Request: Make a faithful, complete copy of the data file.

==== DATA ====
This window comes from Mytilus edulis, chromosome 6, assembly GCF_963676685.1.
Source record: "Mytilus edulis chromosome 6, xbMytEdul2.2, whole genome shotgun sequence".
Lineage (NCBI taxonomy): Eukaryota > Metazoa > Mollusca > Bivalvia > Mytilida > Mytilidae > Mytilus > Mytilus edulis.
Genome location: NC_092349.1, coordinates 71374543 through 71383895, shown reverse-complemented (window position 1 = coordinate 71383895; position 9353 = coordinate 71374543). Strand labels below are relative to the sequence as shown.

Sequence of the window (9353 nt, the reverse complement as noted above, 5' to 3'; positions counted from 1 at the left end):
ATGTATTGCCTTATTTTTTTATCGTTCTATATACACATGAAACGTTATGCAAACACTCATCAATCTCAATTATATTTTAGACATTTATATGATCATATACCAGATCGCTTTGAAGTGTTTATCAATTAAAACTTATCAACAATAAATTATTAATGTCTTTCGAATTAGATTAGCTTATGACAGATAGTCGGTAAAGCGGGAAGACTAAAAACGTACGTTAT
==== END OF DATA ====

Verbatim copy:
This window comes from Mytilus edulis, chromosome 6, assembly GCF_963676685.1.
Source record: "Mytilus edulis chromosome 6, xbMytEdul2.2, whole genome shotgun sequence".
Lineage (NCBI taxonomy): Eukaryota > Metazoa > Mollusca > Bivalvia > Mytilida > Mytilidae > Mytilus > Mytilus edulis.
Genome location: NC_092349.1, coordinates 71374543 through 71383895, shown reverse-complemented (window position 1 = coordinate 71383895; position 9353 = coordinate 71374543). Strand labels below are relative to the sequence as shown.

Sequence of the window (9353 nt, the reverse complement as noted above, 5' to 3'; positions counted from 1 at the left end):
ATGTATTGCCTTATTTTTTTATCGTTCTATATACACATGAAACGTTATGCAAACACTCATCAATCTCAATTATATTTTAGACATTTATATGATCATATACCAGATCGCTTTGAAGTGTTTATCAATTAAAACTTATCAACAATAAATTATTAATGTCTTTCGAATTAGATTAGCTTATGACAGATAGTCGGTAAAGCGGGAAGACTAAAAACGTACGTTAT